My DIY coffee table - lots of photos + construction notes (long)
I've posted a couple of my "diaries" of my misadventures over on the building forum, but since this is a coffee table I thought it would be more appropriate here.
Here's a photo of the old coffee table. This is also one that I made, about 10 years ago. It's a really nice table made of all solid tiger maple and curly cherry finished with a very light amber coat of aniline dye and hand-rubbed varnish with inlays on the top and around each leg.
But unfortunately it didn't fit the more traditional, heavier decor of the new house, so DW sent me on a mission....
Construction notes on a coffee table
Agree enthusiastically when DW tells me to make a new coffee table. Secretly plan to procrastinate as long as possible. Return to potato chips and TV.
When DW asks whats going on with the coffee table, reply that it might look like IÂm eating chips and watching TV, but IÂm actually pondering different design ideas.
Agree enthusiastically when DW finds a photo of a table online and asks if I can make one. Keep comments to yourself that the design will take three times longer to build than a normal table. Note to self: Procrastination fails yet again, but IÂm sure itÂll work next time. Suspect DW is wise to my schemes.
When DW asks for a progress report, show her my carefully engineered 1:30 scale drawing and detailed step by step instructions and construction notes. Note to self: DonÂt worry if you canÂt figure out what the heck the picture is later. YouÂre just going to make it up as you go along anyway.
Gather some wood, then freak out at the huge pile. Stare intently at my engineered drawing. Curse at the lame sketch when I realize I canÂt understand a single thing that was going through my mind when I drew it. My 5th grade art teacher was right Â I suck at art. Decide to go to Home Depot. Wandering aimlessly before finally buying a big hammer makes me feel better Â hammers make me feel manly.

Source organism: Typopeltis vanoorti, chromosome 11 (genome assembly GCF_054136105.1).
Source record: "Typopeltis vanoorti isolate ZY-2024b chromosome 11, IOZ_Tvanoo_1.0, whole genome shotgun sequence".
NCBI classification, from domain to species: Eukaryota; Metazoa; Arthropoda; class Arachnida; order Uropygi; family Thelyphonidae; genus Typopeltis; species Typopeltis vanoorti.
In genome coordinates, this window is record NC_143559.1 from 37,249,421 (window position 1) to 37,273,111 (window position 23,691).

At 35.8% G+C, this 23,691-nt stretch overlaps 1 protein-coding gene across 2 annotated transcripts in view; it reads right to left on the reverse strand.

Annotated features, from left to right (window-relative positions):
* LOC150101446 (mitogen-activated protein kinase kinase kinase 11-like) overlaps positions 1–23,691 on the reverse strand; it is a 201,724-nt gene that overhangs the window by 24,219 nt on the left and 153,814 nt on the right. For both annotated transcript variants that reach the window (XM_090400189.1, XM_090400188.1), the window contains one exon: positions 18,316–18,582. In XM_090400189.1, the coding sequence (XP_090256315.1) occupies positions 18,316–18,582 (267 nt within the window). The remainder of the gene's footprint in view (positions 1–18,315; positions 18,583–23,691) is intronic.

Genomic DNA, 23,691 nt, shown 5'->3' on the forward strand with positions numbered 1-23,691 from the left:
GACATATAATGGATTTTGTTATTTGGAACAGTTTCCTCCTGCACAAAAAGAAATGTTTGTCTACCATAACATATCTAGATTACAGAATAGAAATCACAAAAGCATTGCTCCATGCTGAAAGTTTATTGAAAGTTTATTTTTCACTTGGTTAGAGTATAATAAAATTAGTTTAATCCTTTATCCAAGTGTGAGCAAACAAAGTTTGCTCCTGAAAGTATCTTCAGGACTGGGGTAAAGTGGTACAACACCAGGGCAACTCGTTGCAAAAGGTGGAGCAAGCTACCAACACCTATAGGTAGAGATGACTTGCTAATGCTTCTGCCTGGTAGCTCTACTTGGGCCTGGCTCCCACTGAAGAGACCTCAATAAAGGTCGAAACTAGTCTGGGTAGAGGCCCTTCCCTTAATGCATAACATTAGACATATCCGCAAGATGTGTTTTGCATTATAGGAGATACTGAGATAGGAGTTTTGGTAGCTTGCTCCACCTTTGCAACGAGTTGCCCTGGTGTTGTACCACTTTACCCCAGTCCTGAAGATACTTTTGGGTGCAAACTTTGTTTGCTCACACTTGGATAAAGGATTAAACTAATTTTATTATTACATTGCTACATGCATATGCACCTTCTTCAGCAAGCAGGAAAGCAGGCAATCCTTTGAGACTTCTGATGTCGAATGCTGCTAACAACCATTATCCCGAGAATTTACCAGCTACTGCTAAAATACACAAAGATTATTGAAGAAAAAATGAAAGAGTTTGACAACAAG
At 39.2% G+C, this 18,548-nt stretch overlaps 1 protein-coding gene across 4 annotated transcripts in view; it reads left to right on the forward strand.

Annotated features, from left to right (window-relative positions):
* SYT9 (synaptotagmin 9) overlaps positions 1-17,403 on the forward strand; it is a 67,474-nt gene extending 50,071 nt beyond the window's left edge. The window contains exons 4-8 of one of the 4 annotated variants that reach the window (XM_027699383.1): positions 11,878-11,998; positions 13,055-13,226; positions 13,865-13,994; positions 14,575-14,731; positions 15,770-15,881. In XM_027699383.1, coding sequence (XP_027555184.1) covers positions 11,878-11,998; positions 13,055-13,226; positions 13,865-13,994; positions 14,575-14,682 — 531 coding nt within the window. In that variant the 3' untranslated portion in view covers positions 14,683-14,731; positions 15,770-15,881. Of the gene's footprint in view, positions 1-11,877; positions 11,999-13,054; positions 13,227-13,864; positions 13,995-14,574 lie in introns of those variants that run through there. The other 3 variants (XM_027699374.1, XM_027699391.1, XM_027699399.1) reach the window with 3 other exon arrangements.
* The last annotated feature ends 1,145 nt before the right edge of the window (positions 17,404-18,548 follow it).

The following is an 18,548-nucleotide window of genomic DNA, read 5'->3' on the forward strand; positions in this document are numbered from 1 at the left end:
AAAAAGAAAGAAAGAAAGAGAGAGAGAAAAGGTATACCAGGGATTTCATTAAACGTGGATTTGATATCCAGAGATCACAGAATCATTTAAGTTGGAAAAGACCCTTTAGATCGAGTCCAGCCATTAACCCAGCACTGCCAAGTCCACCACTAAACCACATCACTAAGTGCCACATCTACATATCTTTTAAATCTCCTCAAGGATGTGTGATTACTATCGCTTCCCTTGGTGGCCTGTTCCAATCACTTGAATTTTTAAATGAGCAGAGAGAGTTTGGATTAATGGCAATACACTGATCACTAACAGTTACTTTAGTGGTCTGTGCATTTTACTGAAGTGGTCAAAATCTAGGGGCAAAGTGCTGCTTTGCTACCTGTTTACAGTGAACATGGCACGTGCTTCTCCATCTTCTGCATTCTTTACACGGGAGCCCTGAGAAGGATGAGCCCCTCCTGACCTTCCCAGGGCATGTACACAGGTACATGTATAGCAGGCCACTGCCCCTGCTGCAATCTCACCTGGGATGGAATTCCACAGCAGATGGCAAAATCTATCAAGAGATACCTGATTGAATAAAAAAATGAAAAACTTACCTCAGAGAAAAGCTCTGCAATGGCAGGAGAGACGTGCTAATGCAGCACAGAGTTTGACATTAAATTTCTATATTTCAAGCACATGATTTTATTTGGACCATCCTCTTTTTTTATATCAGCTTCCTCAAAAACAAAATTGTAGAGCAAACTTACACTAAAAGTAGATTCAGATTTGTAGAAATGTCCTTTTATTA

Take some careful measurements and make a much better sketch on a post-it note, along with a small sketch of I forget what and sure as heck canÂt figure out now.
Show DW some different options for size, shape, and placement of the slats in order to score brownie points. Then completely ignore her input and choose what I think is best. Do the dishes and buy jewelry when DW realizes what happened. Note to self: Next time, listen to DW.
Some assembly required. Curse anew at my two lame drawings and non-existent instructions. Resolve to never again complain about indecipherable instructions translated into English from Japanese or Hindi. Pretend I know what IÂm doing by adding more clamps.
Sweat bullets while quickly and carefully performing critical and non-reversible final assembly of base. Make choking sound and nearly suffer a cardiac event upon noticing spare parts left over. Note to self: even though you donÂt remember making spare parts, if DW asks they are most definitely spare parts.
Carefully and lovingly create a beautiful, smooth, and perfectly flat tabletop with my proud collection of the latest in expensive 21st century power tools that are the envy of men everywhere. Feel faint when DW says she wants a tabletop that looks like it was made by monks. Opine that monks probably didnÂt make mission-style furniture. DW frowns. Visions of dishes and jewelry flitter before my eyes. Reply that IÂll see what I can do.
Hunt tenaciously to finally find a rusty tool made in 1920 gathering dust hidden in back of a shelf. Hack at my beautiful tabletop like a maniac while wondering if it would be easier to skip this step and do the dishes and buy more jewelry for DW instead. Beating on the tabletop with my big new hammer makes me feel better.
End up with a tabletop with a wavy and uneven surface that looks like it was created by either a caveman or a monk who prayed daily for power tools. ThatÂs progress.
When applying finish, itÂs important to put the oil-soaked rags in a metal bucket and store outside to dry to prevent burning down the house. Or if thatÂs too much trouble, just open the door a crack and fling the rags into the nearest bush as needed. When DW asks why you canÂt use a garbage can, reply that youÂre keeping the house safe from spontaneous combustion. Note to self: the words "spontaneous combustion" work better if you donÂt look like youÂre struggling not to bust out laughing while saying them.
Finally finished! Just in time to eat chips and catch my post-strike tv shows.
The table in it's new home:
Some of the details - notice the contrasting black finish of the round bars and on the feet, and wavy hand-scraped surface of the top. The sharp eye will notice tiger-striping in the wood of the base - I used leftover tiger maple from when I made the original coffee table.